How to e-sports: Watching a fighting game match
So you’ve dropped the money to fly out to Vegas in order to get a prime seat for EVO 2016. You’re wearing a Street Fighter shirt, waving a Tekken flag, and cheering for Daigo Umehara when the matches begin. That’s when you realize… you have absolutely no idea what’s going on.
Fighting games are fast, twitchy, and look like two people beating the crap out of each other. While a casual observer might say that the winner is the player who presses the most buttons, pros would describe a fighting game match as a type of high speed chess. You are constantly looking three steps ahead to make sure you are using the right move at the right time.
This guide won’t give you the skills to make the EVO top 8, but it will help you follow along when you watch the top 8 with your friends. Let’s learn how to properly watch a fighting game match.
Timing and Spacing
In the most technical sense, fighting games are state comparison machines. Every frame, the game seems to see if an attack is hitting a vulnerable character, and if it is it produces the correct outcome, usually a loss of life. But that’s fancy talk. In simpler terms, fighting games are all about time and space, specifically the time it takes any given attack to come out and the space that it covers.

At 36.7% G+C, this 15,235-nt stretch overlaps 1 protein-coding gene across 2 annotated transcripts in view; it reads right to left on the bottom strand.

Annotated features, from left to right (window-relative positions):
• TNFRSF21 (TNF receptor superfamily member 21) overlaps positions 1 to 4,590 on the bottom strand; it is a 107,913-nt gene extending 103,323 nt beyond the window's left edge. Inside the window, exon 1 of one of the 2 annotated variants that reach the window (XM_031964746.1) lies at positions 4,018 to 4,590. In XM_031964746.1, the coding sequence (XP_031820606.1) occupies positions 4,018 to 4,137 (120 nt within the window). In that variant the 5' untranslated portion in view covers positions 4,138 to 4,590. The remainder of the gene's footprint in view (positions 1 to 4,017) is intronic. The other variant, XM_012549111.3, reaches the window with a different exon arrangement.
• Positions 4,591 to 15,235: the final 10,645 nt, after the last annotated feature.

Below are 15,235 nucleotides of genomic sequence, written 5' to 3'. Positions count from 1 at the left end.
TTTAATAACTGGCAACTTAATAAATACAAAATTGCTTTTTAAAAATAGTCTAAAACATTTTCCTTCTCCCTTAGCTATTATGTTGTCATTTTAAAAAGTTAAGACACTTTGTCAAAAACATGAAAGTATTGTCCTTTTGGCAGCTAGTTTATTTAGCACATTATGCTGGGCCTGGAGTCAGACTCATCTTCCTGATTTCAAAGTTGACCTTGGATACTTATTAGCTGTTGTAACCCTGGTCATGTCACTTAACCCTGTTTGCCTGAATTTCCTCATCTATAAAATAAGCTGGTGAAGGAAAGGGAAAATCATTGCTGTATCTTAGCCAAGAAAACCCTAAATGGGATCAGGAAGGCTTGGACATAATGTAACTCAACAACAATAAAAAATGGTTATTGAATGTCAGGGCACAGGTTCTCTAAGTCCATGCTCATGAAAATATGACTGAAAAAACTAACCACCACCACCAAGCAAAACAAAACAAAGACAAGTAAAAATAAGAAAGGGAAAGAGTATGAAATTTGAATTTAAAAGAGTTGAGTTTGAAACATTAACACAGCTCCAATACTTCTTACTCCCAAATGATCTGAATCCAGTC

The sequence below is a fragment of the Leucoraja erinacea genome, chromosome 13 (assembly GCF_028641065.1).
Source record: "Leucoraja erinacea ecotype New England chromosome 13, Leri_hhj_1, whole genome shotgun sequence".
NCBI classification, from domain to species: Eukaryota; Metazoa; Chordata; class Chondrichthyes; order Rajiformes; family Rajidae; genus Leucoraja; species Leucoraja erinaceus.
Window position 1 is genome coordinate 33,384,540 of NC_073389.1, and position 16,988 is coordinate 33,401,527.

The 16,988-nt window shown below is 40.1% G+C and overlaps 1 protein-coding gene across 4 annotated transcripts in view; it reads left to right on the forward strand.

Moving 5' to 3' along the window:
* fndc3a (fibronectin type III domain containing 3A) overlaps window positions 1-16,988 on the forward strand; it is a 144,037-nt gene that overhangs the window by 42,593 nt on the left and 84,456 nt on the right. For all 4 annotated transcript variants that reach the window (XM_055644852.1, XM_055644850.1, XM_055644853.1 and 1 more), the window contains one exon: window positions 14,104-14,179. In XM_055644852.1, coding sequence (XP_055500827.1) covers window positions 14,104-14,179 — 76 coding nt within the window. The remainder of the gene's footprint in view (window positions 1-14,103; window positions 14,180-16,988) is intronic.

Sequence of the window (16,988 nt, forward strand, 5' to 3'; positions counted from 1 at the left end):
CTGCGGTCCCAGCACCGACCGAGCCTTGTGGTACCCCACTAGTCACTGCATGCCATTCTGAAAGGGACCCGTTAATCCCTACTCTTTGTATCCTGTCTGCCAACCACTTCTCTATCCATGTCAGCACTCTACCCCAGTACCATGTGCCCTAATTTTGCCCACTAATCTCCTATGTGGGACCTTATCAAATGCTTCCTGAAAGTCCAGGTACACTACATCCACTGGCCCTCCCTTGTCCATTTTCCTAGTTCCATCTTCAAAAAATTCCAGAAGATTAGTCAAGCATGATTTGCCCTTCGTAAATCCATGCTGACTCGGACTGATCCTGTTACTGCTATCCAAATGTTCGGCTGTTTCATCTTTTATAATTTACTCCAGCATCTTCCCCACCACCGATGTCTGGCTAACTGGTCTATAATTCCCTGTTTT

We’ll use Street Fighter as an example, but these concepts can be applied to just about every fighter out there. When a Street Fighter player presses a button, their character throws out an attack, aka a “normal”. Weak attacks are short ranged and do little damage but are fast, while strong attacks have longer range and do more damage but are slow.
The most basic fighting game skill is the game of “footsies”, where both players throw out attacks trying to hit the other. You can’t block while an attack is in motion, so winning footsies is a matter of making your opponent misjudge the spacing and timing of their attacks. For example, if an opponent is right next to you and begins to throw a heavy attack, you can throw a light attack to hit them before it comes out. However, if your opponent is further away and throws a light attack which won’t reach you, you can throw a heavy attack which will clear the distance and capitalize on their whiff.
This is why professional fighting game matches always seem to start with both characters walking back and forth, seemingly doing nothing. The players are trying to bait their opponent into throwing a move that they can punish.
Another aspect of timing in fighting games is “stun.” There are two types of stuns to consider, hit-stun and block-stun, and you are completely unable to take any action during both. Hit-stun, which happens when you take a hit, is longer, while block-stun, which happens when you successfully block an attack, is shorter. In general, the weaker your attack, the less stun of both types it causes.